HONESDALE — Debate continues on the configuration of the intersection of 4th and Main streets as it relates to the CVS Pharmacy project.

A special meeting of the Honesdale Borough council was held Monday to discuss a response from the borough to the proposal sent by CVS.

HONESDALE — Debate continues on the configuration of the intersection of 4th and Main streets as it relates to the CVS Pharmacy project.

A special meeting of the Honesdale Borough council was held Monday to discuss a response from the borough to the proposal sent by CVS.

The intersection has been a subject of great controversy in recent weeks with the borough voteing 4-3 to let the company go ahead with the project. In doing so, CVS is actually operating with an old design for the intersection. That design did not including purchasing a small piece of property at the intersection in order to widen the turning radius from Main to southbound 4th Street.

Instead, the council signed a development agreement with CVS saying the company would, in good faith, redesign the intersection to meet the requirements of the borough.

That plan, though, has to be approved by PennDOT and if it is not, CVS is held harmless and can use the original plan.

During Monday's meeting, Mary Bogart of Bogart Engineering outlined several concerns she has regarding the latest plans submitted by CVS.

Bogart is the engineer hired by the borough to work with CVS on the project.

In a letter dated Monday to the council, she outlined several areas of concern and then addressed those with members of the council at the meeting.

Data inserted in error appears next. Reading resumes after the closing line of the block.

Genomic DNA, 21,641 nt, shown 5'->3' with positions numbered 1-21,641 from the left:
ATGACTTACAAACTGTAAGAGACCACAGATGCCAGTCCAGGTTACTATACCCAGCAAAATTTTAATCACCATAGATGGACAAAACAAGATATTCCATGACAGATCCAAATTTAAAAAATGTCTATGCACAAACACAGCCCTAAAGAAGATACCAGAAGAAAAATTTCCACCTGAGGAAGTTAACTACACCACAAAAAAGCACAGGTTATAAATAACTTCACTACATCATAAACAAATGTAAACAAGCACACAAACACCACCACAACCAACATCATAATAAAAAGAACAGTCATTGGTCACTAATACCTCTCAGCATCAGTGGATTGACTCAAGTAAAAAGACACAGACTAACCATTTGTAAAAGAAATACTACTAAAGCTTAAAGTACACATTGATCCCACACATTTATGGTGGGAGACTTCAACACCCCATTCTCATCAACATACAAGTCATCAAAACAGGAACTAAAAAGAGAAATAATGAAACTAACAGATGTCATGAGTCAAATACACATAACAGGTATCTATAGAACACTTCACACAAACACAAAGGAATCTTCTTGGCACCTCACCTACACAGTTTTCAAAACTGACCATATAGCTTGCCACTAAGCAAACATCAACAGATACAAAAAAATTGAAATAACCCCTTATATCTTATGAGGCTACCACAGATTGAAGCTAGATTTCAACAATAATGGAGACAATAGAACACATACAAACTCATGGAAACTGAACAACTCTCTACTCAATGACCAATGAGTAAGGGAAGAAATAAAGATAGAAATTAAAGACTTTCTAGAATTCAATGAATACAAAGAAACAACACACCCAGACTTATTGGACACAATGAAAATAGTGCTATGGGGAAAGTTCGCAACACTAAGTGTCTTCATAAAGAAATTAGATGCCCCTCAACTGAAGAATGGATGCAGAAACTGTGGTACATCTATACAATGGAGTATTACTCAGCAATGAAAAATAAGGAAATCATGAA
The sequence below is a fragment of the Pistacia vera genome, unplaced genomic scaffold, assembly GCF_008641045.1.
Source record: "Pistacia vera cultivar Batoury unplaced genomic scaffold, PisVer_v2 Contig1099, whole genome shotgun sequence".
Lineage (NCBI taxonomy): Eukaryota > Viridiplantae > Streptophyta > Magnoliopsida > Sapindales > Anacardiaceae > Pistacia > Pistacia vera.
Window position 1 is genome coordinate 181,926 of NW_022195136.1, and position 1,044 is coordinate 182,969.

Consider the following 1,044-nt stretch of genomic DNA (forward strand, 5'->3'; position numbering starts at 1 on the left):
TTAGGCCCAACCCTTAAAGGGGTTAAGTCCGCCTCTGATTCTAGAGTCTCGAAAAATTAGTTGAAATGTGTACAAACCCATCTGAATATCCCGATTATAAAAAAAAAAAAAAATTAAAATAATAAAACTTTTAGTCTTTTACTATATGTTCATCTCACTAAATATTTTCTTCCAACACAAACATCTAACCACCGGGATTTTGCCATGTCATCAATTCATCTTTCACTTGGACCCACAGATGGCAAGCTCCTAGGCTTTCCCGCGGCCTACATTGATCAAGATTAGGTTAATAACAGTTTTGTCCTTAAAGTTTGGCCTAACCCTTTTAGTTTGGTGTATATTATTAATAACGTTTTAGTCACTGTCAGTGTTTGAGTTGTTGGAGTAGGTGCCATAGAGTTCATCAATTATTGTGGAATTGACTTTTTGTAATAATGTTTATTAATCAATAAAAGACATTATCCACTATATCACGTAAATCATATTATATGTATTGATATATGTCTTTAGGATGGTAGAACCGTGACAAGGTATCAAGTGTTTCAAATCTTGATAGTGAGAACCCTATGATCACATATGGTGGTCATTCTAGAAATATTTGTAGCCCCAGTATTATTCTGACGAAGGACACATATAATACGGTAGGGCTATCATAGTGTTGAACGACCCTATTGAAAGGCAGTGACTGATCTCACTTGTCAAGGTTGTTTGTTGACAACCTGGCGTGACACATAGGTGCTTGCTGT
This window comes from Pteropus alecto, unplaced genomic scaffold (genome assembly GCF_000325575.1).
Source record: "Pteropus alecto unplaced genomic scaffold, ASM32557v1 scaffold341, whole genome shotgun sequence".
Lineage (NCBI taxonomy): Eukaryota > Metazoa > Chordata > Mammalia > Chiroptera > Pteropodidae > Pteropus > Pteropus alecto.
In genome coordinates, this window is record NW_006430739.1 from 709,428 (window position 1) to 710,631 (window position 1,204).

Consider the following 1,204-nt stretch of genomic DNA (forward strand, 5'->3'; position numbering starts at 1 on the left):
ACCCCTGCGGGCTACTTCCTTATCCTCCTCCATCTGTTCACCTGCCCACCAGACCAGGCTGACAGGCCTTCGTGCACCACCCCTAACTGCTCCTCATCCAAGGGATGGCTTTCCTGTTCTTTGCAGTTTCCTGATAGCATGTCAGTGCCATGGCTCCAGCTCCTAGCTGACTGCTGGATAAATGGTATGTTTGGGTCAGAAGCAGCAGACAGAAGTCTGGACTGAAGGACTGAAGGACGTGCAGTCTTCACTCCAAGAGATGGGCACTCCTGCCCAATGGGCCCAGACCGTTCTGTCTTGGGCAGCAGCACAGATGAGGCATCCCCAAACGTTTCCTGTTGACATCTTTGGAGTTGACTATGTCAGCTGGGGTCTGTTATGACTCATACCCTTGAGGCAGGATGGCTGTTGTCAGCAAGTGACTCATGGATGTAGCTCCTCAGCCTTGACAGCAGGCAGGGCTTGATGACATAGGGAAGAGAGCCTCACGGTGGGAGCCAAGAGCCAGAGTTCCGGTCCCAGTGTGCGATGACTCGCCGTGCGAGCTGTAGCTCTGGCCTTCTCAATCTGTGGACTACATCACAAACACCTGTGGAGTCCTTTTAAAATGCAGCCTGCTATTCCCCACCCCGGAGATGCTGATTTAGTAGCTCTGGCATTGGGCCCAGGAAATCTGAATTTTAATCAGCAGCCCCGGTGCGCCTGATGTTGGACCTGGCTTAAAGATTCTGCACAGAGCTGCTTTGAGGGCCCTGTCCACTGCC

One of the major issues is the fact the plan submitted to Bogart by CVS does not show the entire intersection of Fourth and Main streets.

"This plan should verify that the truck template is within the pavement area, and should verify that the stop bar for the left lane of eastbound Fourth Street is adjacent to the stop bar for the right lanes," she wrote in the letter.

"This is a major issue," said councilman Bob Jennings, chairman of the borough safety committee. "I am disappointed it wasn't shown."

In fact, Jennings said because of that, the borough sill hasn't received "the full set of plans from CVS," something he said violates the development agreement.

Jennings raised that very issue during last week's council meeting and made a motion to void the agreement because the drawings were not supplied.

But that motion failed 4-3 and led to Monday's special meeting of the council.

During that meeting, Bogart also addressed several other issues she thinks CVS should answer before presenting it to PennDOT.

One has to do with a planned curb which will be on Main Street. Bogart said that curb needs to have a handicapped ramp which leads to 191 South, which is Fourth Street.

Even though there is no sidewalk on that street, she said having the ramp should be incorporated into the plans. That would mean a ramp from Main Street into the vicinity of the Meagher (Remax) parking lot at that corner.

"You don't have to continue the sidewalk, but you have to make a ramp," said Bogart.

That ramp also needs to be shown on the drawings in correlation to the relocated pole, she said.

Another issue relates to the pedestrian push button on the north side of the traffic signal pole. The drawings are not showing that button within 10 inches of the landing area, which is now required by PennDOT.

She is asking that CVS "verify" the push button will be in compliance.

Another issue raised by Bogart has to do with the right-of-way area at the new intersection.

The proposal is for CVS to purchase a small amount of the Meagher property at the intersection.

According to Bogart, PennDOT requires the right-of-way line to be two feet behind the curb.